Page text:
• The Progress Tracker: An interactive booklet designed to facilitate learning from experience/over time and the building of understanding about how self-care activities impact on symptoms, emotional well-being and quality of life, through practice, self-monitoring of progress and (facilitated) problem solving.

  • The Family and Friends Resource: a manual for use by caregivers. This aims to increase caregiver understanding and skills both for helping the person with heart failure and for looking after their own physical and mental well-being. The resource is divided into three main sections: 1. Supporting the patient’s self-management of heart failure (“Providing Support”), 2. Caring for the caregiver (“Being a caregiver”) and 3. Practical advice including mobilising social support, accessing benefits and other formal and voluntary support (“Getting Help”).

  • A training course for facilitators. A training manual/syllabus for a 3-day training course for REACH-HF intervention facilitators was developed. Facilitators were defined as professionals with experience in cardiac rehabilitation or cardiac nursing. The facilitation role is crucial to the success of the REACH-HF programme. As well as being the main delivery process, it enables tailoring of the REACH-HF intervention resources to the individual needs of patients and their caregivers. The course includes the theory and process of facilitation (building rapport using patient-centred counselling techniques [46], empowerment and support of self-management, building understanding of the condition [29]); using behaviour change techniques; techniques for managing stress and anxiety; contents of the manual; supporting exercise and physical activity using the intervention materials; facilitation of the Family and Friends Resource and medical/nursing issues. The training was linked by three case studies of heart failure patients and opportunities to practice facilitation techniques and to problem-solve potentially difficult situations. Additional file 4 outlines the overall facilitation process.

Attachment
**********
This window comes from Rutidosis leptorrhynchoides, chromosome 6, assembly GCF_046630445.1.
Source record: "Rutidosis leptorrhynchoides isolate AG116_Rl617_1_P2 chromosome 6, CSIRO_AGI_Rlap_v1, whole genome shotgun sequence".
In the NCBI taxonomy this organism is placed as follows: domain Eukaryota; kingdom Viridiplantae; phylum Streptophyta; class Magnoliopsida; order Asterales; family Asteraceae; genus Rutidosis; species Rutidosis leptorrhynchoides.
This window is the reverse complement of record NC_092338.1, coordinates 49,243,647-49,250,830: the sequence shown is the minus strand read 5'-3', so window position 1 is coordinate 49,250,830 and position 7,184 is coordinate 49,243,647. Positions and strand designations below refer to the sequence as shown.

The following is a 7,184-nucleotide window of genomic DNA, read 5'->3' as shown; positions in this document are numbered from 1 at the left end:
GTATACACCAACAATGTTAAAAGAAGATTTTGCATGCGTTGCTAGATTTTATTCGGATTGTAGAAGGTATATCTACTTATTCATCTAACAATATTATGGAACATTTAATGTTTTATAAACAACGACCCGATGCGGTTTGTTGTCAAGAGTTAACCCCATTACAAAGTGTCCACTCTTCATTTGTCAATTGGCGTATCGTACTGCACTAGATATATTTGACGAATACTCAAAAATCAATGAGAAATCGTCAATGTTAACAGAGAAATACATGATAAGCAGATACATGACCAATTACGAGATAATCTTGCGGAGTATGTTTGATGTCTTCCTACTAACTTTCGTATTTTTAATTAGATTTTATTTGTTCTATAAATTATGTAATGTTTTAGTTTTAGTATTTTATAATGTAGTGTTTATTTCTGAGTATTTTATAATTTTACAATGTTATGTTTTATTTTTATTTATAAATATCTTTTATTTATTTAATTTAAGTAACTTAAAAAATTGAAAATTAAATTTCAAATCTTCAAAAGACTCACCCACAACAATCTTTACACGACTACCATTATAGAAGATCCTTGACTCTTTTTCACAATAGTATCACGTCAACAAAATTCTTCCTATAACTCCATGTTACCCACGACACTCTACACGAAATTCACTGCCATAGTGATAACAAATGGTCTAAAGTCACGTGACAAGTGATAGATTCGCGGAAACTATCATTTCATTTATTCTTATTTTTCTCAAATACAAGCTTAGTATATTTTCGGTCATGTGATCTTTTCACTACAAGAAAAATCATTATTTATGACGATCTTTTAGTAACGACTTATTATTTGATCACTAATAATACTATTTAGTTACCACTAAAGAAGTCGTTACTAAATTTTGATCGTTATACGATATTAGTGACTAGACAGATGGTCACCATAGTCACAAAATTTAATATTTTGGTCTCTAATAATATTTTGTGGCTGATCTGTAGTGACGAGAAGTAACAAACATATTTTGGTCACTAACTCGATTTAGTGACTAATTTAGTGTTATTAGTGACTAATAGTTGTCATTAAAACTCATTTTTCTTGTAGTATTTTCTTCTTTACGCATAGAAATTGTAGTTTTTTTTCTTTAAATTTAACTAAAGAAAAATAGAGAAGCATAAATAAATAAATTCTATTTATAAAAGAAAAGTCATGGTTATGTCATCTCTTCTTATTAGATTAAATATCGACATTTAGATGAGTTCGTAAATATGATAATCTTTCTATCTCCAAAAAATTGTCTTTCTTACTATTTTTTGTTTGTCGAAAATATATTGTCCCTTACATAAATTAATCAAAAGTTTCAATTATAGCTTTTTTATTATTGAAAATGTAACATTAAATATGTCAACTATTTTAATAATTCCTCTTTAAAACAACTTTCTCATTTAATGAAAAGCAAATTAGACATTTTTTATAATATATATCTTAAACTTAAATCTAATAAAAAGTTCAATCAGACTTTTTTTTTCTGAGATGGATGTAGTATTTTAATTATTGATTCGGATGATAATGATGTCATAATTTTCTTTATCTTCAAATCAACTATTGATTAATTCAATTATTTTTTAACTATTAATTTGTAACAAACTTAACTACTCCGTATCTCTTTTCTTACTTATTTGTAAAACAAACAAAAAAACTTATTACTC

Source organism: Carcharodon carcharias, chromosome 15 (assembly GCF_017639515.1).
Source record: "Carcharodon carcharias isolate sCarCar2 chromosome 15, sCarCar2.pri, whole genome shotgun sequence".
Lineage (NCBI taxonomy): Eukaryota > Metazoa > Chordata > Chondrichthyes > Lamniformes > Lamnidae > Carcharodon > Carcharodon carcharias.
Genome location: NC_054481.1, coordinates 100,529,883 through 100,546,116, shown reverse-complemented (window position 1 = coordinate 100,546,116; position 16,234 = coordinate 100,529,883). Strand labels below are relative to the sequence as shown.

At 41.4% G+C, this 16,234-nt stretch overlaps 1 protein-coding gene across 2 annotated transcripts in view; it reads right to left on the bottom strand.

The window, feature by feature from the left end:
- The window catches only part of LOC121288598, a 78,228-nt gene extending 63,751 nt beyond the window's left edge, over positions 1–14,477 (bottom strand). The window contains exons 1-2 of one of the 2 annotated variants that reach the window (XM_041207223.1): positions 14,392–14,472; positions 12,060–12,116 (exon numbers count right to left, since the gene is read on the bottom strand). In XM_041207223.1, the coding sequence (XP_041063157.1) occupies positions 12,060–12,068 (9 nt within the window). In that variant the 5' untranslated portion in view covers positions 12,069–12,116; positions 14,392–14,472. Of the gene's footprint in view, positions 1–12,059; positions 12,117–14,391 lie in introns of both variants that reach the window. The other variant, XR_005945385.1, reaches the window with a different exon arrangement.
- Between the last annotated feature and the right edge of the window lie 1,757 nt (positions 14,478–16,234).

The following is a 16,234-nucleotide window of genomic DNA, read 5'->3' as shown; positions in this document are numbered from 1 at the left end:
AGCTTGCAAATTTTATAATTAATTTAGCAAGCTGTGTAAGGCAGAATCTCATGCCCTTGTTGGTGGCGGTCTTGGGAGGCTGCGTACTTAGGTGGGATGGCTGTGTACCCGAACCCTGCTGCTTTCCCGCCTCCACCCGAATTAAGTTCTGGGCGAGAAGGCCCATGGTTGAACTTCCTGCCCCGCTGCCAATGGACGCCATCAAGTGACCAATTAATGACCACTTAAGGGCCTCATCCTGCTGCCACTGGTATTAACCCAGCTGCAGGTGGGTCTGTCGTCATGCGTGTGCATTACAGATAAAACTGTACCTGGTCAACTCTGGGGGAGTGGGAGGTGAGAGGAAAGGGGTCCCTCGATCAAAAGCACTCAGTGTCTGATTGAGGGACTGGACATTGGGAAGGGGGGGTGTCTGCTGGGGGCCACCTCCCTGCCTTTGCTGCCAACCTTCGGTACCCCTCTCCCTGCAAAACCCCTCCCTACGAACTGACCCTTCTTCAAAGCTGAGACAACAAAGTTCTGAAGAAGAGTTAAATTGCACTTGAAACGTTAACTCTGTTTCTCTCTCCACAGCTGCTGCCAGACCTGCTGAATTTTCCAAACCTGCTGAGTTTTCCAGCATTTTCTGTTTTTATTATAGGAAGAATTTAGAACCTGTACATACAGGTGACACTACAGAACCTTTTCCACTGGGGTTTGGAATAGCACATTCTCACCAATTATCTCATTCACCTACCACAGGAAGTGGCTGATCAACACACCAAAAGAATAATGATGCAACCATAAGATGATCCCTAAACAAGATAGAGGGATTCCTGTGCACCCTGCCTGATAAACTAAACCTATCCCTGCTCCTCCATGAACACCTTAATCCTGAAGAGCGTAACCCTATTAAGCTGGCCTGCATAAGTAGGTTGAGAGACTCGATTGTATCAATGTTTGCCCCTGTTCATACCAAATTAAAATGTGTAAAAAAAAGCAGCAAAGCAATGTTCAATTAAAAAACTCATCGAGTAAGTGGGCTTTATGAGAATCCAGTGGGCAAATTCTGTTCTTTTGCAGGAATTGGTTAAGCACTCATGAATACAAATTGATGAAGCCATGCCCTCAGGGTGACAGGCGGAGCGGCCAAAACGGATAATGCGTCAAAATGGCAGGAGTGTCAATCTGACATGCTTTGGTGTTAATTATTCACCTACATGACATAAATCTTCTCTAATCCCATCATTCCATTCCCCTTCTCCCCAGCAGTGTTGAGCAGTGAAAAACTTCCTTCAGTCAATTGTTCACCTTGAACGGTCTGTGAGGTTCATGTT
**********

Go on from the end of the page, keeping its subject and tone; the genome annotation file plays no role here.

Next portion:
The PPI group commented on the above materials in terms of both format and content. For instance, members of the group tried out the chair-based exercise DVD. They agreed that this would be a helpful component especially for patients with co-morbidities that limit mobility. The group also indicated that we should include the ability to mix and match exercise programmes if patients wished to do this. The PPI chair (KP) co-delivered content at all three training days. A set of quotes or “patient voices” from patients and caregivers in the PPI group and from qualitative interviews were also incorporated into the written resources to help illustrate key points.

Intervention delivery

The project management and PPI groups agreed that the REACH-HF intervention should be considered for patients with a confirmed diagnosis of heart failure with reduced ejection fraction in the last 5 years, who have been clinically stable for at least 2 weeks and who are deemed suitable for exercise [47]. There was less evidence to inform adaptations of the intervention for people with HFPEF. However, the project team agreed that the Heart Failure Manual may benefit patients from this group as they have similar symptoms and there is emerging evidence demonstrating the benefits of exercise in patients with HFPEF [23, 48]. Based on existing cardiac rehabilitation practice, 12 weeks was considered an appropriate duration for delivery with a minimum of three face-to-face contacts with a facilitator (plus telephone contacts) during this time. The face-to-face contacts are delivered in the patient’s home.

Facilitators were trained to deliver the intervention using patient-centred counselling techniques [46] and to individually tailor/target intervention components to the needs and priorities of the patient (and the caregiver).

Step 5: anticipating adoption and implementation issues

Following ethical approval, a feasibility study (ISRCTN25032672) was conducted to assess the feasibility and acceptability of the intervention, extract ideas to help refine the intervention in advance of the main trial, and assess the quality of intervention delivery.

The REACH-HF intervention was delivered to 23 patients (and 12 caregivers) by seven trained facilitators at four sites (Cornwall, Abergavenny, Birmingham and York). Process data to help assess feasibility, acceptability and quality of intervention delivery (intervention fidelity) was collected from multiple sources, including recordings of intervention sessions, contact report forms, satisfaction questionnaires and interviews with both patients and caregivers. Both patients and caregivers gave written, informed consent.